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03/08/2018

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Marian Giannatti

Well said, Mr. Goldman. I love hearing personal stories that make me realize that "I'm, not the only one who feels that way!" When I tell a story and I hear listeners say, "Oh, my goodness, that reminds me of the time . . . " I know I've been successful. Relatable stories beget more stories - and that's what it's all about!

Kathy Nakagawa

Thank you for this encouraging post! I like how you used the idea of crucible to discuss the storyteller's dilemma of wanting to tell a "weighty" story but not feeling like we have one to tell. But when I think about the personal stories that resonate for me, they aren't ones where big things have happened, they're usually some smaller unexpected insight--just as you describe!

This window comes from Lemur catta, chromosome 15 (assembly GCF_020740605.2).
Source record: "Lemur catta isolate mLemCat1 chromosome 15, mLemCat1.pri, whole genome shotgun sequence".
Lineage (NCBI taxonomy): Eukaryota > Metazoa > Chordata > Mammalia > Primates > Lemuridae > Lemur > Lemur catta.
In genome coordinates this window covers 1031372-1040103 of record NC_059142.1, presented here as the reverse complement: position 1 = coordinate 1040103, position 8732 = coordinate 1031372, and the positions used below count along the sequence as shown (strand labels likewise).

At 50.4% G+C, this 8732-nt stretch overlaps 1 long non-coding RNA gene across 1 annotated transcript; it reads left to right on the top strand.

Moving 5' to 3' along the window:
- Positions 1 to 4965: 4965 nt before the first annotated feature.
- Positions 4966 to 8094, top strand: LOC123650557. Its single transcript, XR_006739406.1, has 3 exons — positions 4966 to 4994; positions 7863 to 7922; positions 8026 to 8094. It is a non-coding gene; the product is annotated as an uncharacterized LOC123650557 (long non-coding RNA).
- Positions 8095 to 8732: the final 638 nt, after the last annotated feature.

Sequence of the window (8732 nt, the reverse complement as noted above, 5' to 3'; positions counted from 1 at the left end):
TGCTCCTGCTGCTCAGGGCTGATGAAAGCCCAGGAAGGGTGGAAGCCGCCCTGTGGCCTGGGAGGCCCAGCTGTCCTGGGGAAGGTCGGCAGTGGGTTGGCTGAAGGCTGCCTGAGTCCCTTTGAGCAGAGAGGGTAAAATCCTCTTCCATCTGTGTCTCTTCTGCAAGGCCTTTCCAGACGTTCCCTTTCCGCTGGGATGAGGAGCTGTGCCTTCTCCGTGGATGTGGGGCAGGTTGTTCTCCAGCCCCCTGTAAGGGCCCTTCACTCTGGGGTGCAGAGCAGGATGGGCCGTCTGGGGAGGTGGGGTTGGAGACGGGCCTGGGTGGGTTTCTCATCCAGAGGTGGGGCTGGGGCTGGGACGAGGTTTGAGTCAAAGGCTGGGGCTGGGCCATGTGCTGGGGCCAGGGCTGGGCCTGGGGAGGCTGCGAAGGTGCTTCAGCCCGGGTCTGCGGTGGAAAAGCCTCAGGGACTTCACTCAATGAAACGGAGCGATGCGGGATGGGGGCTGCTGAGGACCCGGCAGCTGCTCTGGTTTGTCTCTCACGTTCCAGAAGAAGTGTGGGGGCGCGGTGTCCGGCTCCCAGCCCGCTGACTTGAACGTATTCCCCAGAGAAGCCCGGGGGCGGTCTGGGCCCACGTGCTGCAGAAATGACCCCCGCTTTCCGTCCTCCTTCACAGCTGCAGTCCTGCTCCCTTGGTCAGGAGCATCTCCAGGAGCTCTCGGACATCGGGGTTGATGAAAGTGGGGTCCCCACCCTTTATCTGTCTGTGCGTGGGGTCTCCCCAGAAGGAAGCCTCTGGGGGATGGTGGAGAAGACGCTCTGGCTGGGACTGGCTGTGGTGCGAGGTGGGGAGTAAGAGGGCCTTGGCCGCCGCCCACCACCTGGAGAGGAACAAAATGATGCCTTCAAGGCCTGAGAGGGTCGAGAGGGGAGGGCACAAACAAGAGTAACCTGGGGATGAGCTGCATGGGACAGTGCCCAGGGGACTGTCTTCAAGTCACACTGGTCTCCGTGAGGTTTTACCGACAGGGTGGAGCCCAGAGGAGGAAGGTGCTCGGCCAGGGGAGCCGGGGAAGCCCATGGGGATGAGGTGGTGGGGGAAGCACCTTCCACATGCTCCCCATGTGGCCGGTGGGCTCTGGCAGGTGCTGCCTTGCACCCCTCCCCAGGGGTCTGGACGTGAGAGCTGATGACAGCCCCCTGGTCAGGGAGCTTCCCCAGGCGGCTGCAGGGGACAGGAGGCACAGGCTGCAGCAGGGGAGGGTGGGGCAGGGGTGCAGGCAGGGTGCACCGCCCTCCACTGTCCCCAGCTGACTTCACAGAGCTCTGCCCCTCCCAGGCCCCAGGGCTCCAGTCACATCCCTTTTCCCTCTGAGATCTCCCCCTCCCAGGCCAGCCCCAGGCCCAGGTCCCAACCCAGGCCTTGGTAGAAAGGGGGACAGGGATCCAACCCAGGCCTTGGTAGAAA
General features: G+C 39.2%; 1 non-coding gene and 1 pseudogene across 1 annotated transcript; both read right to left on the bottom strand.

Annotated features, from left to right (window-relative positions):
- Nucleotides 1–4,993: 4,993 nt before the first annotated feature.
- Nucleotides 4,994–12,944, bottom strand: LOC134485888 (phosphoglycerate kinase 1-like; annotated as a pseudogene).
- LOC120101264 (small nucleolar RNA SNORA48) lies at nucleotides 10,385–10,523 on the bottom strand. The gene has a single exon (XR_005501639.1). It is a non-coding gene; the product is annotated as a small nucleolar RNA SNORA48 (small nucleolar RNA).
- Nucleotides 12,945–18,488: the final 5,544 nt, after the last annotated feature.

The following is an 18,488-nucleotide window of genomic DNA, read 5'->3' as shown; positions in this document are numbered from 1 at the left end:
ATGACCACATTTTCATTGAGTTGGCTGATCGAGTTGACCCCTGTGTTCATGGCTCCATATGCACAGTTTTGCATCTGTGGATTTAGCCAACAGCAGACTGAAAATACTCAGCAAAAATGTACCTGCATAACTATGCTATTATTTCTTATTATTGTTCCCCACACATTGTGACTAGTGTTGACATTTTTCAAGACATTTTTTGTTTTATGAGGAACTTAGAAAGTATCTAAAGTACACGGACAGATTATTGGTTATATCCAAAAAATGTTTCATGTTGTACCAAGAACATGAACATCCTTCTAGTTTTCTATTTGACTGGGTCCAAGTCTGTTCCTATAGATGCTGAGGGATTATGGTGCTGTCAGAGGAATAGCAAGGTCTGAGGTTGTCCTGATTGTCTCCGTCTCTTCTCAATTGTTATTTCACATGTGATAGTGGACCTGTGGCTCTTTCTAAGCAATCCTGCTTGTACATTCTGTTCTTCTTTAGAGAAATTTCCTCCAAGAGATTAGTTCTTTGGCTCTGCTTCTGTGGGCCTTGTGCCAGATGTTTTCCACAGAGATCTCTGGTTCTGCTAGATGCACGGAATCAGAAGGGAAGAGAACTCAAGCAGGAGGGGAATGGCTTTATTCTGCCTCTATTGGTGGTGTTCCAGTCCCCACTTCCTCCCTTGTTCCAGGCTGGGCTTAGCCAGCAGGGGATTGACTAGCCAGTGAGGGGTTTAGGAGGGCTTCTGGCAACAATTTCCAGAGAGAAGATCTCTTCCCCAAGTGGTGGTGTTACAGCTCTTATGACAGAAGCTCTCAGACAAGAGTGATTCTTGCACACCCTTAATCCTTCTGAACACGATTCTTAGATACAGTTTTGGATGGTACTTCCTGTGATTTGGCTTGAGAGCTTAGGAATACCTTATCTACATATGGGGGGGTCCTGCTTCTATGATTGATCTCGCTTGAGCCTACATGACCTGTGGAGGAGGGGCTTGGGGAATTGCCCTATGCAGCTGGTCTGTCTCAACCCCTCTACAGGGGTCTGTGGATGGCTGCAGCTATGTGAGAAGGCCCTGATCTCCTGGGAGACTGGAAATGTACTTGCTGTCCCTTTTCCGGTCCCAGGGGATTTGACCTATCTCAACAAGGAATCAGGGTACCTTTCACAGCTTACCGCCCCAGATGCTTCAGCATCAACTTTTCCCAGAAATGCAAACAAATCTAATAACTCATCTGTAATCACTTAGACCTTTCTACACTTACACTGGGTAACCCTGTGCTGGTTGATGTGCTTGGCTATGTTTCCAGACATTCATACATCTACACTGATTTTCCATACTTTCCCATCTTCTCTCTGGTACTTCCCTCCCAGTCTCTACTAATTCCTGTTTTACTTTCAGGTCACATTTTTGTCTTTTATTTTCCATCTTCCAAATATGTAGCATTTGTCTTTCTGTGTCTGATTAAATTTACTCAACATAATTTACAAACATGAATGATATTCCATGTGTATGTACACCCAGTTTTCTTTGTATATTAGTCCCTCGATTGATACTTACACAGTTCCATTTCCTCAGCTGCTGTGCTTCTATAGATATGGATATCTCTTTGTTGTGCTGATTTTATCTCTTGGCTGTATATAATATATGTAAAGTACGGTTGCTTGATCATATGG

ChantelFreed69

I love it and how you explained it in your blog. Thank you for this visual picture you painted for our storytelling tool boxes.

Deedy

You remind us that our stories can be simple things from our lives that others can relate to. Great description using the crucible.

K Sheffield

This is so true, and so well put! The real "crucible" is finding the universal in any story, whether an "I shot the sheriff" kind (I love that line!) or the "I shot a picture of my breakfast to post on Facebook" kind. Once we've found that we've linked ourselves, our story and our audience into something truly and uniquely human. Thanks for reminding us of something so important.

Sandra Scott

Beautifully written Mark. I loved your paragraph about sharing widespread, common emotions. You hit the nail right on the head. It’s how we make connections and come to understand each other. In a world of personalized technology, we all need that!

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